"New Years Baby, Liberty Magazine Cover"   Lot no. 300

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By Leslie Thrasher (American- 1889-1936)

18.00" x 20.00"
Oil on Canvas
Signed Lower Right



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A New Year's themed cover painting by Leslie Thrasher for the January 9, 1932 edition of Liberty Magazine. The painting finds the serialized couple "Sandy and Lil" renewing their wedding vows in the midst of the Great Depression with a cherubic baby New Year with quill pen acting as the notary clerk. Image follows the tradition of January New Years Babies covers painted by Norman Rockwell and J.C.Lyendecker in The Saturday Evening Post.


The Baby New Year is a personification of the start of a new year, commonly seen in various New Year's customs, especially holiday cards and illustrations for store window displays.


The stereotypical representation of Baby New Year is as a white male baby wearing nothing more than a diaper, a top hat and a sash across his torso that shows the year he is representing. Sometimes he is holding an hourglass or is otherwise associated with one. Often, he is not a complete newborn but is slightly older, because he is frequently shown standing on his own, barely walking, or having a small amount of head hair.


The myth associated with him is that he is a baby at the beginning of his year, but Baby New Year quickly grows up until he is an elderly bearded man like Father Time at the end of his year. At this point, he hands over his duties to the next Baby New Year.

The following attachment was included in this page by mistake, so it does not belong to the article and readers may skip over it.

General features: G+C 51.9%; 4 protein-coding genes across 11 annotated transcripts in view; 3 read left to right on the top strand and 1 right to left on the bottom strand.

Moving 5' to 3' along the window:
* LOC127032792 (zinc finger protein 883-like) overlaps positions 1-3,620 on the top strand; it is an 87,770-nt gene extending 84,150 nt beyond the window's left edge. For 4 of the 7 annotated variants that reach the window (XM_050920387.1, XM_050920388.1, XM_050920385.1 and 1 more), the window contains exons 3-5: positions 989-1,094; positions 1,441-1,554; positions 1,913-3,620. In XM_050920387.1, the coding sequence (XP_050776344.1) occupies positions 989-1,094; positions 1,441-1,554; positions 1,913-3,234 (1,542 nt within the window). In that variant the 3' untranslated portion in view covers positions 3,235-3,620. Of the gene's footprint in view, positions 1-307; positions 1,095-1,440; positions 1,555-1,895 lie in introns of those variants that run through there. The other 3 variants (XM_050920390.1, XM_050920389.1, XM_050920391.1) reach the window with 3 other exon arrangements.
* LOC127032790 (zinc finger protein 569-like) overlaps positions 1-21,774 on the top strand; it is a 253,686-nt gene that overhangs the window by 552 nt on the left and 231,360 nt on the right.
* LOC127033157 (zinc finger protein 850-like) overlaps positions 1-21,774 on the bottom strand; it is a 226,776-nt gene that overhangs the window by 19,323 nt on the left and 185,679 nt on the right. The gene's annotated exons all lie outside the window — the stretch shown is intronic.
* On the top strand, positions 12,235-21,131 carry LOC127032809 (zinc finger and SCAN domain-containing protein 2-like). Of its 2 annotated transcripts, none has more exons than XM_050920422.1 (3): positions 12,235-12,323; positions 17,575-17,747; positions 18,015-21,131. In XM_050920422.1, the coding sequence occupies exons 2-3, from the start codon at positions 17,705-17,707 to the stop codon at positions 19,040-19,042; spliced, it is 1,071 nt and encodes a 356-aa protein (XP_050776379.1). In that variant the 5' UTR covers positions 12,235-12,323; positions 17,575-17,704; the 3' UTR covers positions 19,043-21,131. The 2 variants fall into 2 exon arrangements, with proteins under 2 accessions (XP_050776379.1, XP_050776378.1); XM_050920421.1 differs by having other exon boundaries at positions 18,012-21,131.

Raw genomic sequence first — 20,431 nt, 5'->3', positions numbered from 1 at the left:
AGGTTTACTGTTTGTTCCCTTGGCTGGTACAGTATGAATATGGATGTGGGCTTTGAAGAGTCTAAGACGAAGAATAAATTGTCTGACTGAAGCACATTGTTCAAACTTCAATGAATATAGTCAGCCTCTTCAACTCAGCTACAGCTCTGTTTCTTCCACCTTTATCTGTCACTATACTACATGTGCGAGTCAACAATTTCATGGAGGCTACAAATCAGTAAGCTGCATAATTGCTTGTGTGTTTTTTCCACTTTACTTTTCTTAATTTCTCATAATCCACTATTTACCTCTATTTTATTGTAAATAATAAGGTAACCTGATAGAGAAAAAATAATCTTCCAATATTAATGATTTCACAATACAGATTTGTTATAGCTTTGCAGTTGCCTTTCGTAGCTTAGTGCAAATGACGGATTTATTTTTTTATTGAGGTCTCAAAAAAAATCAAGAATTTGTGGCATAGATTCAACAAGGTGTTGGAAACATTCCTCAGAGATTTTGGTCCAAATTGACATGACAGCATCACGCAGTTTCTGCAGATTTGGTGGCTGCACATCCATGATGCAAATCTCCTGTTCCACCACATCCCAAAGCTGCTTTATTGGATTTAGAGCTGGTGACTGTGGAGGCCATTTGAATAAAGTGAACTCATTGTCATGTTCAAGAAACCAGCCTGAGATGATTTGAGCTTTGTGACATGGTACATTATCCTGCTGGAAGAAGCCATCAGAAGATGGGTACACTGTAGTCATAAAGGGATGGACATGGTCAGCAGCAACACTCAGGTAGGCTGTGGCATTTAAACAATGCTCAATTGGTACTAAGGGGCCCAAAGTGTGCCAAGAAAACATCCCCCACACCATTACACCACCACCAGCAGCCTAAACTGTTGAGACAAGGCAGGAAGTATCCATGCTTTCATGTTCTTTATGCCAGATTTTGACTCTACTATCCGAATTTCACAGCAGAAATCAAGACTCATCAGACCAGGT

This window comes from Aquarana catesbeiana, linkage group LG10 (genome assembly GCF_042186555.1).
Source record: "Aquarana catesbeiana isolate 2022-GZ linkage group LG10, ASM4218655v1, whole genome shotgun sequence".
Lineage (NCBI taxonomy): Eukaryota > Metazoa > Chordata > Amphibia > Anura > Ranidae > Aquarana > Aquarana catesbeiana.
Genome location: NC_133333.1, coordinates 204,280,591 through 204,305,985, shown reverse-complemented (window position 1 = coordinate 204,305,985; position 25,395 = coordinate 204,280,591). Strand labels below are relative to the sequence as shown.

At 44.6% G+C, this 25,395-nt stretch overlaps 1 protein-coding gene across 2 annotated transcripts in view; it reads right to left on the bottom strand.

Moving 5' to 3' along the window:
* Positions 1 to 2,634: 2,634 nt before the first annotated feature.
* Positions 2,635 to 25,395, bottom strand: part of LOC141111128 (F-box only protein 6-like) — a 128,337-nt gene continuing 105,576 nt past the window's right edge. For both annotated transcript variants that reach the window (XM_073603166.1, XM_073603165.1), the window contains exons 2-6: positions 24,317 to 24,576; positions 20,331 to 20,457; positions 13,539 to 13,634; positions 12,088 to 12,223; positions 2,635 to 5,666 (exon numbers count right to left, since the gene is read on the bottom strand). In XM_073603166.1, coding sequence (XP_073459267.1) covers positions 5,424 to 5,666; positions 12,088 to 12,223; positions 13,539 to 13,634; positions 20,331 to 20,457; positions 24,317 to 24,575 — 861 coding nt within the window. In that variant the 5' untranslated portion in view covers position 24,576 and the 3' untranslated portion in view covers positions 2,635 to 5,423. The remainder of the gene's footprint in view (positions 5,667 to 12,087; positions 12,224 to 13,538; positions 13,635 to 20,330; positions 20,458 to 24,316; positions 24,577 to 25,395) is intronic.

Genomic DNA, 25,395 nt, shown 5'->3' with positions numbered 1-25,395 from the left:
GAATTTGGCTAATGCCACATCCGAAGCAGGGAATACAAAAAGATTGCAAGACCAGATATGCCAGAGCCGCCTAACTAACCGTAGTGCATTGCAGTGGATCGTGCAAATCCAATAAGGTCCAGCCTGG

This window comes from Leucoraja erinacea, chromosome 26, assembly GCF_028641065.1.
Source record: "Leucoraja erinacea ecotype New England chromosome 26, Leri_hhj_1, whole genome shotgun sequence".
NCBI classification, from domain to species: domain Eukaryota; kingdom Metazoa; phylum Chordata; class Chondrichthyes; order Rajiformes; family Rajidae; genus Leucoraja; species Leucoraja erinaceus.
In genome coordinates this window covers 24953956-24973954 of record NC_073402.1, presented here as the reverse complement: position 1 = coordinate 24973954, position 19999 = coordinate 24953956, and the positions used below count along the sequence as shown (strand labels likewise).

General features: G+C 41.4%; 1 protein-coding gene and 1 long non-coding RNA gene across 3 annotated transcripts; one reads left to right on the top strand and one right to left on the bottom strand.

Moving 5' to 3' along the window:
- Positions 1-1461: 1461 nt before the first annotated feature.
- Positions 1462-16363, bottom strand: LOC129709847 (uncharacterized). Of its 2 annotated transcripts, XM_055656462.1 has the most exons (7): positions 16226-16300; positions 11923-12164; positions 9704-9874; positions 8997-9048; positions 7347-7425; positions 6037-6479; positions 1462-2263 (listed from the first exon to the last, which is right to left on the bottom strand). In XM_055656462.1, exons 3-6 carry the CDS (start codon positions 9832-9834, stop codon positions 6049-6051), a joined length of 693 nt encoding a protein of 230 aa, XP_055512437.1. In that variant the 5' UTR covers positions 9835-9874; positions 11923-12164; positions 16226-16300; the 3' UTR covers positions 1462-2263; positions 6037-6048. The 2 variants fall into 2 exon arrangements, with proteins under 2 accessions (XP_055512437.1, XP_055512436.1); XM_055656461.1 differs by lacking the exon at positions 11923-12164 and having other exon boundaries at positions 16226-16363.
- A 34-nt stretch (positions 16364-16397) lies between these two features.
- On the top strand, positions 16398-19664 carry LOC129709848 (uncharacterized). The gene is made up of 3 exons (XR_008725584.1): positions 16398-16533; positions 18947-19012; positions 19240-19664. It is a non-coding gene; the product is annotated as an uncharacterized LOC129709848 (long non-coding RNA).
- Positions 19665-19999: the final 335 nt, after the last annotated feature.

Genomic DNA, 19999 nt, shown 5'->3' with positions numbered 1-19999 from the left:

Explore related art collections: Magazine Covers / New Year's / Family / Winter / Children / 1930s / Romance / $5,000 - $20,000

See all original artwork by Leslie Thrasher


            Charles Leslie Thrasher was made famous by signing on for a long-term contract to paint every single weeks cover for Liberty Magazine. It was a back-breaking commitment to work at such a pace and an even greater challenge to come up with enough original cover ideas. The latter problem was partially solved by settling on a continuing story line, which followed a couple's courtship, marriage and children. It was a popular series, later made into a movie called "For the Love of Lil." His marriage provided the ingredients for it, and he served as his own model for the hero. As the presentation was humorous and light, the artwork tended to be lightweight, below the standards of his earlier cover work for The Saturday Evening Post, Collier's, and his advertising illustrations Cream of Wheat, Fisk Tires and Spaulding.

            Thrasher's career had an auspicious beginning. He studied at the Pennsylvania Academy of the Fine Arts and won a years scholarship to attend the Ecole de Grande Chaumiere in Paris. After his return in 1910, he studied briefly with Howard Pyle, and developed a close friendship with fellow-student Douglas Duer. They both served oversees during World War I, where they were assigned to camouflage with the Fortieth Engineers.

            He resumed his illustration career after returning to the U.S, working for various magazines such as Redbook, Collier's, Popular Magazine, and Everybody's, prior to the Liberty contract.

            Thrasher's career came to an early tragic end when his summer home burned and he developed pneumonia from smoke inhalation.